Worse than kotong

SKETCHES - Ana Marie Pamintuan - The Philippine Star

Last month two drivers got to talking at the Parañaque city hall.

Both were there to pay traffic fines under the city’s no-contact apprehension program or NCAP. One, a professional driver, had stopped for a red light with the front wheels of his vehicle on the white line outside the yellow box, at the junction of Roxas Boulevard and NAIA Road.

The other drove all the way from his home in Quezon province, after being told by the Land Transportation Office there that he could not register his vehicle because he had a traffic violation in Parañaque. He guessed that the violation occurred when he went to the NAIA to pick up someone.

Both had to pay P3,000 per violation.

The Roxas Boulevard-NAIA Road junction is one of the busiest in Metro Manila, even late at night. There’s no stoplight countdown timer, so a vehicle that isn’t even speeding can easily get trapped inside the yellow box, or on those peripheral white lines, after driving under a green light that changes to yellow and quickly to red.

In six cities in Metro Manila, that could mean a fine  ranging from P2,000 to a hefty P5,000.

Such amounts are peanuts for the privileged .001 percent of the population. But P3,000 to P5,000 is a fortune for daily wage earners on motorcycles, jeepney drivers, delivery riders and others who drive for a living, and even new nurses who are paying for their first car in installments from their P12,000 monthly pay.

Even for middle class folks with some disposable income but are confused by road markings, changeable traffic signs and unreasonable rules, such fines are oppressive.

For the motorist who wasted an entire working day to drive from Quezon province to Parañaque and back to pay P3,000, the NCAP is worse than kotong.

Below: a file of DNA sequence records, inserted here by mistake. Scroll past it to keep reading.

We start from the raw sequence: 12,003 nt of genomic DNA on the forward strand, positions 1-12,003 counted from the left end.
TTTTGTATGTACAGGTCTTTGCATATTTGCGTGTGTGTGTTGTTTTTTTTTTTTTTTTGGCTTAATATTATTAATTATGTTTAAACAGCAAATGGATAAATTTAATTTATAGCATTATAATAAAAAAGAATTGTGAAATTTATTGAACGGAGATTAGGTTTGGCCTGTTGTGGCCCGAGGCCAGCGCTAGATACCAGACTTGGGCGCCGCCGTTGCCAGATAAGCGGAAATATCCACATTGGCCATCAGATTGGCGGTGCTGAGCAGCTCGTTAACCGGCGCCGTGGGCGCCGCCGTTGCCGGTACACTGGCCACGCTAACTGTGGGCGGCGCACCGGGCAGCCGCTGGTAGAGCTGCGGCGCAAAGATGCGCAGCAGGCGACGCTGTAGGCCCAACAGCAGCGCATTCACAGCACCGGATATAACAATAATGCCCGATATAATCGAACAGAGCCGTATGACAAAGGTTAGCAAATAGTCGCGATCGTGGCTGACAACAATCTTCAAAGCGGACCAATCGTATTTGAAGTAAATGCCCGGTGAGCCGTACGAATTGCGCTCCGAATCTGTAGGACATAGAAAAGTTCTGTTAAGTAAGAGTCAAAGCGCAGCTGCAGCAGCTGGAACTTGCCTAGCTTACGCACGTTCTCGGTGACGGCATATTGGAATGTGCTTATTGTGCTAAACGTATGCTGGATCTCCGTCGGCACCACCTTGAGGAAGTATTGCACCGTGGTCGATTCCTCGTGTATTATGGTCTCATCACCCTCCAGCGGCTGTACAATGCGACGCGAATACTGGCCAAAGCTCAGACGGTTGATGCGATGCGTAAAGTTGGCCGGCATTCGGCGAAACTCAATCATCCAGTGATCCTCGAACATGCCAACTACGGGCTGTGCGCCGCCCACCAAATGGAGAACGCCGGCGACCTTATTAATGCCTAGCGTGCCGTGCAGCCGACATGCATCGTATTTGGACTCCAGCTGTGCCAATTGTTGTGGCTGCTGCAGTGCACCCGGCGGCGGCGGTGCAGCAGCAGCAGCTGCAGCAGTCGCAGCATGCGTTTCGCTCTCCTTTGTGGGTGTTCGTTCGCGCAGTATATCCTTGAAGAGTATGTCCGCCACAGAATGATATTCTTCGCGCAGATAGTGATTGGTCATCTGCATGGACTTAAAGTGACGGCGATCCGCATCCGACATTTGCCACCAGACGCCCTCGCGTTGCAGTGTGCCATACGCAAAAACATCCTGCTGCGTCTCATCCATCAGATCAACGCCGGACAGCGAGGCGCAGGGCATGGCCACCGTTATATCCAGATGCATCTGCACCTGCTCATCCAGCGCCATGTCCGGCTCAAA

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Eradicating kotong or mulcting traffic enforcers – a pervasive problem in Metro Manila – and promoting compliance with traffic rules through technology are the main reasons for NCAP.

Properly implemented, the system does the job. The Metropolitan Manila Development Authority has been implementing its version of the program long before the pandemic. The MMDA itself monitors violations through closed-circuit television cameras, sends out the citation with the specifics of the violation, and sets the fine, which can be paid through MMDA offices or Bayad Centers.

The MMDA citations can be challenged, but because the amounts range from just P150 to P300, most motorists avoid the hassle (and during the pandemic, the risk of COVID infection by waiting in line in a crowded government office for half a day) and simply pay.

In all these years, if there were issues raised about the NCAP under the MMDA, I don’t remember hearing any loud complaint.

The protests began only when local government units, beginning with Parañaque in 2018, implemented their own NCAP, with the spotting of violators plus setting and collection of fines outsourced to private entities. Payment can be made only at city hall and not through Bayad Centers.

Albay Rep. Joey Salceda has questioned the legality of outsourcing law enforcement to the private sector. It would be interesting to find out who are behind these private companies. Because of the technology used, Salceda has also raised the issue of possible violations of the Data Privacy Act.